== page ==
Wedding celebrations normally follow a particular order. Engagement party, showers, rehearsal dinner, wedding. But nothing about 2020 has been normal so far. With many couples rescheduling and re-imagining their wedding day as a smaller celebration, there’s a knock-on effect on other pre-wedding events, like the bridal shower. And while postponing your wedding will probably simply mean postponing your shower, what about those couples who opt to have a micro wedding or elopement on their original date? Can you have a bridal shower after the wedding?
Unfortunately, the short answer is no. A bridal shower is, by its definition, for a bride. That is, a single gal. And if you’ve already said “I do” – whatever the circumstances – you don’t really fit the profile anymore. Of course, extreme situations allow us to bend the rules but the problem, from an etiquette perspective, is two-fold.
The biggest issue is around gifts. Showers are traditionally an occasion where gifts are given, so having a bridal shower after the wedding can come across as solicitous. Guests may have already chosen something extra for you off your registry, or spent more on your wedding gift because a shower didn’t take place. Inviting them to a bridal shower after the wedding may seem a little tacky.
Another problem is that not everyone at the shower may have been at the wedding. One of the firm rules of bridal shower etiquette is that everyone who is invited to the shower must be invited to the wedding. This may not have been in your control, but it can still rub salt in the wound for those who had to be excluded. Although if you’re still planning a big post-wedding reception this year or next, this may be less of an issue.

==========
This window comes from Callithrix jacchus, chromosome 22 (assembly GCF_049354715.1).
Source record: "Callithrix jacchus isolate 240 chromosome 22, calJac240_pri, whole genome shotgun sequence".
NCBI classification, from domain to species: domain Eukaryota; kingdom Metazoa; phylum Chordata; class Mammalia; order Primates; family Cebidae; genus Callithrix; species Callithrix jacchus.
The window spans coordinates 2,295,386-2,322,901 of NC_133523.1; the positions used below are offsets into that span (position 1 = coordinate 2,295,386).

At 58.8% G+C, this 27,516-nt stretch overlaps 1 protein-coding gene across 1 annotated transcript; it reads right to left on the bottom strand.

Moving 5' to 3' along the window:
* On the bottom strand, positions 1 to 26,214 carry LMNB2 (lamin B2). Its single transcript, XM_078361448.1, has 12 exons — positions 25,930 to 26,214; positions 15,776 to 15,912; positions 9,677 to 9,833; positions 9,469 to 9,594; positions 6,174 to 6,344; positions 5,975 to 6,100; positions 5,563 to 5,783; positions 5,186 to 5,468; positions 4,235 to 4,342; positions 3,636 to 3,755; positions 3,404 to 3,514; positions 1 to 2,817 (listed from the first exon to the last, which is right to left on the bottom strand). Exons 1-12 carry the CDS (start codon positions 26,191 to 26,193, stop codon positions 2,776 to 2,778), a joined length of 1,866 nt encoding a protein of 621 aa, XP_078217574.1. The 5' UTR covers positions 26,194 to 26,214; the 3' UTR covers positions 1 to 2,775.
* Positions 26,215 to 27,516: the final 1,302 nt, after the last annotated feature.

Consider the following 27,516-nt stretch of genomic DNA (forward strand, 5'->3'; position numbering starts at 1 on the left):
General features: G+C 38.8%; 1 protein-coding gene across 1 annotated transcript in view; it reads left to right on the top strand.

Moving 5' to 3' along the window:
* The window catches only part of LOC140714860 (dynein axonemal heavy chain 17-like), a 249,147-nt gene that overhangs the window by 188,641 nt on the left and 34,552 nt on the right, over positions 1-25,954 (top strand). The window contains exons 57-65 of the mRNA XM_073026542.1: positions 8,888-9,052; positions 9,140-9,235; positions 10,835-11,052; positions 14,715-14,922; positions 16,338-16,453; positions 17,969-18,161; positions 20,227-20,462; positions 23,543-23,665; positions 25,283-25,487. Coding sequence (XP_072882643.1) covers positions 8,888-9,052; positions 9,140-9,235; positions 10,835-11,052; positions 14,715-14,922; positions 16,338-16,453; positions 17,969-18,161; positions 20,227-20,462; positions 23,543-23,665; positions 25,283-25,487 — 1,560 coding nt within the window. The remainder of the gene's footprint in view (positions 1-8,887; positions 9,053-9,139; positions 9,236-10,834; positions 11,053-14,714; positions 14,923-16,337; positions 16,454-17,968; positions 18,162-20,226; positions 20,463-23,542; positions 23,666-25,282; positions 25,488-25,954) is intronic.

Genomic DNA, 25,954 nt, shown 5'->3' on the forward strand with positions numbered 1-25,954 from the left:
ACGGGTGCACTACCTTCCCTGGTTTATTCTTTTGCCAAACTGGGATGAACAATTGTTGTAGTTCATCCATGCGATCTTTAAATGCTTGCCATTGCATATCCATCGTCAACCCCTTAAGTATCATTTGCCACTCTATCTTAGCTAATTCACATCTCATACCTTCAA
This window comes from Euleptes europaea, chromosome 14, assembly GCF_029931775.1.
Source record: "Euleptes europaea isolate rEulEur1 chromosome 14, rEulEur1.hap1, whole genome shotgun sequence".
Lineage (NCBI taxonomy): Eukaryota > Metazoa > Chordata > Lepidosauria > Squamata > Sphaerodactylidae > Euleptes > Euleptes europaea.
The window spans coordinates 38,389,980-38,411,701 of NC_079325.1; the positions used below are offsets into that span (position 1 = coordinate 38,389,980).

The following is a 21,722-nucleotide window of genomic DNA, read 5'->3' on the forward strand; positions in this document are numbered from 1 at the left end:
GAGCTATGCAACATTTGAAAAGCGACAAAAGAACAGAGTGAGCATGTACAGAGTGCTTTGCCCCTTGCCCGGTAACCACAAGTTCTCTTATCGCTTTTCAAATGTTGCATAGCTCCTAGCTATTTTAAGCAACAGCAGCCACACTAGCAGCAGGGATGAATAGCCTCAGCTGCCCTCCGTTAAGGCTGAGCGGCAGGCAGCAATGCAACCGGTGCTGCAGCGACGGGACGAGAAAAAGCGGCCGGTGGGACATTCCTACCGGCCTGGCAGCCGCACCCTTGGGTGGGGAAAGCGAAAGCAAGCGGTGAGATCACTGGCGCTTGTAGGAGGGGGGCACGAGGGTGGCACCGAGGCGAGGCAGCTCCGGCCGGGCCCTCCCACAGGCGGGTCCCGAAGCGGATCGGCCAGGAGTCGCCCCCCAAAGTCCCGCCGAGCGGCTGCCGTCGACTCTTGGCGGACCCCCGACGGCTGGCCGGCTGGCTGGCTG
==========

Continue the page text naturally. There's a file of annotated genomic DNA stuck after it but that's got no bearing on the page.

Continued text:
So where does that leave you? Do you really have to miss out on yet another tradition?
The good news is that there are alternatives. It’s all in what you call it! Having a brunch or ladies luncheon after your wedding is perfectly acceptable. In fact, it’s a wonderful way for your friends to be able to celebrate with you (when that’s something we can do safely again!). Just don’t call it a shower. Call it a celebration of your new marriage, or a post-wedding breakfast, or whatever you like. You could also combine it with the groom, so that you have a joint party, or make it a housewarming if you’re moving into a new home.
Most importantly, don’t include any registry details on the invitation. Some guests will want to bring a little something in lieu of a shower gift. Let them know where you are registered, but only if they ask. And don’t make opening gifts part of the occasion. Save that for a private moment.
Another option, of course, is to have a virtual shower before the big day. Video conferencing has become the new normal for socializing, and there’s no reason why you can’t do the same for your bridal shower. Plus, it’s sure to be one that nobody will forget! Guests can easily send gifts online for you to open on Zoom.
Ultimately, as with all traditions, you have to do what feels right to you. If you strongly feel you want a bridal shower after the wedding, and your guests are on board, go for it! But mostly, it’s a good idea to fall back on traditional etiquette, whatever the challenges of our modern times.
Image by Elizabeth Messina